I appreciate it’s been a while since I blogged last – a combination of "not much to talk about, really" with even more "no time to talk about it"… 🙁
Anyway, a few questions came in the other day from a reader:
–SCR and CCR seems to work with SAN and DAS. When DAS (direct attached or local storage) is used, and it most probably it’s attached to the Active node, how does the Passive node function if it hasn’t got connection to the DAS/Local storage of the Active node?
In CCR, it’s important to realise that the passive node has its *own* set of disks, which contain its *own* copy of the data – doesn’t really matter if they are DAS or SAN disks (at least not conceptually). So, in a CCR failover scenario, the (as was) passive node switches to being the active node and uses its own copy of the database (which by now becomes the main one). SCR is different in the way failover happens, but in principle it’s similar – the secondary copy of the data is brought online and takes over servicing the clients, but using its own copy of their database.
-Some clients are indicating that having CCR or SCR one wouldn’t have a need for Backup of mailbox servers. Do you have any comments?
Absolutely not. That’s like saying, because my car has an airbag, I don’t need to wear a seatbelt. Check out the High Availability Strategies section of the Exchange documentation for more detail on the options.
Having CCR gives you the ability to fail over in effectively real time, for the purposes of planned maintenance or after an unexpected failure. SCR adds the possibility of having another replica of the data, potentially in a different location, which can be brought online through a manual recovery process (whereas CCR will bring the data back automatically, since it’s part of a cluster).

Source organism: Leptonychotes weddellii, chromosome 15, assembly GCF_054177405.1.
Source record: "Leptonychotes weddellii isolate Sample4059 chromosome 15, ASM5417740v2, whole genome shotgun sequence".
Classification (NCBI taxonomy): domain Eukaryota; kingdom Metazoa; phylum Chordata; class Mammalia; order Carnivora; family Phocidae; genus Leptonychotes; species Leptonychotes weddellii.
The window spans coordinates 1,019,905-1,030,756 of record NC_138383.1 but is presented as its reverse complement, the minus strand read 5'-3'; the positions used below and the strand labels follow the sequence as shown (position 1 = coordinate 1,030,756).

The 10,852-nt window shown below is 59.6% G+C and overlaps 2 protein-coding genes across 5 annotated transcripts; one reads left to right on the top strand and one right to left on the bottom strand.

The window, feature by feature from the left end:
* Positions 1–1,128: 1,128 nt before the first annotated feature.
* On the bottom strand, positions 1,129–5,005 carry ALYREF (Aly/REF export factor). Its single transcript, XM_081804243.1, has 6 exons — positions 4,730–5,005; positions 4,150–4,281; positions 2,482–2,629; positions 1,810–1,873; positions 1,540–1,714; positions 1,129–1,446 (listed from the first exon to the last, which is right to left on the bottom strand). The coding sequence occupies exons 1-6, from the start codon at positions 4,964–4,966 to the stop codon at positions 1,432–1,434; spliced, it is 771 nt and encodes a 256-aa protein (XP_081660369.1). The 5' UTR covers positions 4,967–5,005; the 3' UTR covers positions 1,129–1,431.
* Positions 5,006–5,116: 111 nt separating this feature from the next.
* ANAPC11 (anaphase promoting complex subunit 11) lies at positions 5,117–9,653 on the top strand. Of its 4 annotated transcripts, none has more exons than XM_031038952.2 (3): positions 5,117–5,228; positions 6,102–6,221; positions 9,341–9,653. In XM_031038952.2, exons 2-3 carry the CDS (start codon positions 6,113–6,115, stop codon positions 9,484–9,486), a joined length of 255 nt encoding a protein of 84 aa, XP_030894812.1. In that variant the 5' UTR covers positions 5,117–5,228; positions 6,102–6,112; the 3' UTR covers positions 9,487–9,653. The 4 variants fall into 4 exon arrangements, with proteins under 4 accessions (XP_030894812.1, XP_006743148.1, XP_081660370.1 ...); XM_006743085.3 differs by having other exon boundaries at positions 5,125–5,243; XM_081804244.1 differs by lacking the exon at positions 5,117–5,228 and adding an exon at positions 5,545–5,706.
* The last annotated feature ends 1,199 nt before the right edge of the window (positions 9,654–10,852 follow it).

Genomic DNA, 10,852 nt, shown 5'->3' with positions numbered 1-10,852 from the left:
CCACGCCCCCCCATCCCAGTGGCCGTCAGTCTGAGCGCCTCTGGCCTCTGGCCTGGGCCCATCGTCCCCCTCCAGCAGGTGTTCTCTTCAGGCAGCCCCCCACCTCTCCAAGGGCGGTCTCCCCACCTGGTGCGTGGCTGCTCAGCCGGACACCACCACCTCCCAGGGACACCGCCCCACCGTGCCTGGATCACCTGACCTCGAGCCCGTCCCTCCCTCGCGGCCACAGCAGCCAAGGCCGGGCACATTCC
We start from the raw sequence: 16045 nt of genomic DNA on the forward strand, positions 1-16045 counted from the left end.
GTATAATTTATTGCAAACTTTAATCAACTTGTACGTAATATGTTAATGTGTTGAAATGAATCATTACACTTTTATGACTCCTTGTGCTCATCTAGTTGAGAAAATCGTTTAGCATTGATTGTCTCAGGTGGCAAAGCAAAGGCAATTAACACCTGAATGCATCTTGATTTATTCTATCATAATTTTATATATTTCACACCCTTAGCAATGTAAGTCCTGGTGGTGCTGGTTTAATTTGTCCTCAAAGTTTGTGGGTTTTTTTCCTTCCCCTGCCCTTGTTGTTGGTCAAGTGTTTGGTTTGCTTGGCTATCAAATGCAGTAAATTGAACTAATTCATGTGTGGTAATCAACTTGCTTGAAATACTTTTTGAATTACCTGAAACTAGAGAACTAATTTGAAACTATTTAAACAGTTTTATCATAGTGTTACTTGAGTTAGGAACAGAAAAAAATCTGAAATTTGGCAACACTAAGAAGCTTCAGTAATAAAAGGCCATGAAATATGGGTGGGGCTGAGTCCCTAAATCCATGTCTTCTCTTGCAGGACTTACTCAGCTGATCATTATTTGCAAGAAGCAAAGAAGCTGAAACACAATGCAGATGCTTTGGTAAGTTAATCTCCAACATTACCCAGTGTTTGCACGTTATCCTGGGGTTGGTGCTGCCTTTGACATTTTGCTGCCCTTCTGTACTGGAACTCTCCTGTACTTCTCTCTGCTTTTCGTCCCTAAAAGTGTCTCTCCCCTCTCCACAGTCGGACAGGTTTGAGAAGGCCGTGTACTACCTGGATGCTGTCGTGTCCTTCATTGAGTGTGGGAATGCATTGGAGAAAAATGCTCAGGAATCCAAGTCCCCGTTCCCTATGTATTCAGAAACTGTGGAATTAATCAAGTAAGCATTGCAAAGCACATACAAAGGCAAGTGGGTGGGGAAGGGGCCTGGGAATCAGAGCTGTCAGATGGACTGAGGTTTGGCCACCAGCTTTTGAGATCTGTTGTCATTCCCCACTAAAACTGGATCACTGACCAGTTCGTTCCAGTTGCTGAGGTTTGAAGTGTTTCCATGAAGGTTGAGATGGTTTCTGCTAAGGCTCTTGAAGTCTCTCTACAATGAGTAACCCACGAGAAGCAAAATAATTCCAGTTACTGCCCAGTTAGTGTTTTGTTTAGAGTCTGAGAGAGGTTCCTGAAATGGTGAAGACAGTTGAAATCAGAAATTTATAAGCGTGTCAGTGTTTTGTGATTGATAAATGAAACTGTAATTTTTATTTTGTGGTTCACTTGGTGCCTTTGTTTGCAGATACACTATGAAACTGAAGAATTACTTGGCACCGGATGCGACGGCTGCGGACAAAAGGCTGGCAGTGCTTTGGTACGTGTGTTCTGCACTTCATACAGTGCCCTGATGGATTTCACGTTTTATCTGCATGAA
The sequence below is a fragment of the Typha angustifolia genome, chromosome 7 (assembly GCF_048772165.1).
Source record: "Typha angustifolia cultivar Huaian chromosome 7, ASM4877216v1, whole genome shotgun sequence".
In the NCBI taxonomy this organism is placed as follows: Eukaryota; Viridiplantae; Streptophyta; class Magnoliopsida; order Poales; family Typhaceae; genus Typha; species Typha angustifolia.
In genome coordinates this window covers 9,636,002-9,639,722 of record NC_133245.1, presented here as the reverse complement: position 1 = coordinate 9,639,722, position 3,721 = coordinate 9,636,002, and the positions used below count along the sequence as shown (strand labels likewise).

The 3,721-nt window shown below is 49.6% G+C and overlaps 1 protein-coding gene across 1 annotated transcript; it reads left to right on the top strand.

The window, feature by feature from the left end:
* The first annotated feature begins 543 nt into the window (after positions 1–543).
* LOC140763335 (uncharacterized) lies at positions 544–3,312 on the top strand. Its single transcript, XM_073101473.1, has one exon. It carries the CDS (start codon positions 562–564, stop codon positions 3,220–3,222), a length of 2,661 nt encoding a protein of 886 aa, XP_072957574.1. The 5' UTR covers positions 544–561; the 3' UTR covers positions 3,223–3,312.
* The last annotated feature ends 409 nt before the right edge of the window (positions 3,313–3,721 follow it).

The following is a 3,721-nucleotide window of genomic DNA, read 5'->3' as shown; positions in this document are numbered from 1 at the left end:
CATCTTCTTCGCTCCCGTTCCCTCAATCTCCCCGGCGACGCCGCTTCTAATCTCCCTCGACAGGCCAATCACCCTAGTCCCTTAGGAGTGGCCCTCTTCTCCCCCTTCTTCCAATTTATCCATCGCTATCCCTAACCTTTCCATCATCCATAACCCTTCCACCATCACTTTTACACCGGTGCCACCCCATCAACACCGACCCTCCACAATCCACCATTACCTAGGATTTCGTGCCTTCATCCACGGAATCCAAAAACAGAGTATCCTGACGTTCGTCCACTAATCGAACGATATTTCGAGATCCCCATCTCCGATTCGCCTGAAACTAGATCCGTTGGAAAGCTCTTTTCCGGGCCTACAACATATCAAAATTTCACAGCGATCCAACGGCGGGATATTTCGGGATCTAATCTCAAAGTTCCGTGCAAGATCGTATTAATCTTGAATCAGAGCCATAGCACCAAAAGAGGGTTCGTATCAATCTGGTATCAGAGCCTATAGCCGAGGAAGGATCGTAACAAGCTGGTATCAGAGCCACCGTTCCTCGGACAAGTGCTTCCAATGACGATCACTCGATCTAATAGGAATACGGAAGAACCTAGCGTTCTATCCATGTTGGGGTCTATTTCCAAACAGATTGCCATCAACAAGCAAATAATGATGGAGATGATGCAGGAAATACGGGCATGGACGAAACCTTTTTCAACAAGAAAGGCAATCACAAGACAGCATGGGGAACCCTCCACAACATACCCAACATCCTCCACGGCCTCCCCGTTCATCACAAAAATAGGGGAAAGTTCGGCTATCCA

Backup is still important (What happens if you lose all servers? What about long-term archival of data?) There’s always the possibility that databases could be corrupted or infected in some way, and if that happened, the replica(s) of the databases would also likely suffer the same fate … so taking regular backups would give you the ability to roll back to earlier versions of the database.
There’s always the scenario where users delete some information that needs to be brought back sometime in the future – there are various options around item recovery with Exchange 2007, but if it was deleted (say) a year ago, then you’d be looking at a backup as the means of recovery.
Data Protection Manager would be worth looking into, to help with backup requirements – it allows you to take regular snapshots of a running server, which can later be spooled out to offline storage.
– In SCR, is there a bandwidth utilization estimate used for replicating the Active and Standby/passive node? I understand that in CCR and SCR the log sizes are reduced to 1MB from standard 5MB though.
The log files in Exchange 2007 are reduced from 5Mb to 1Mb anyway – partly because of CCR and LCR (and later SCR), but even if you don’t configure any of the replication technology, you’ll still be on 1Mb logs.
As far as how much bandwidth you’re going to need between nodes for the purposes of replication, well that depends – if your servers are very busy, then they’ll obviously need to shift more data, and latency will come into play.
There is a detailed section in the Exchange TechCenter online documentation which covers planning for replication at a hardware, software configuration and network level.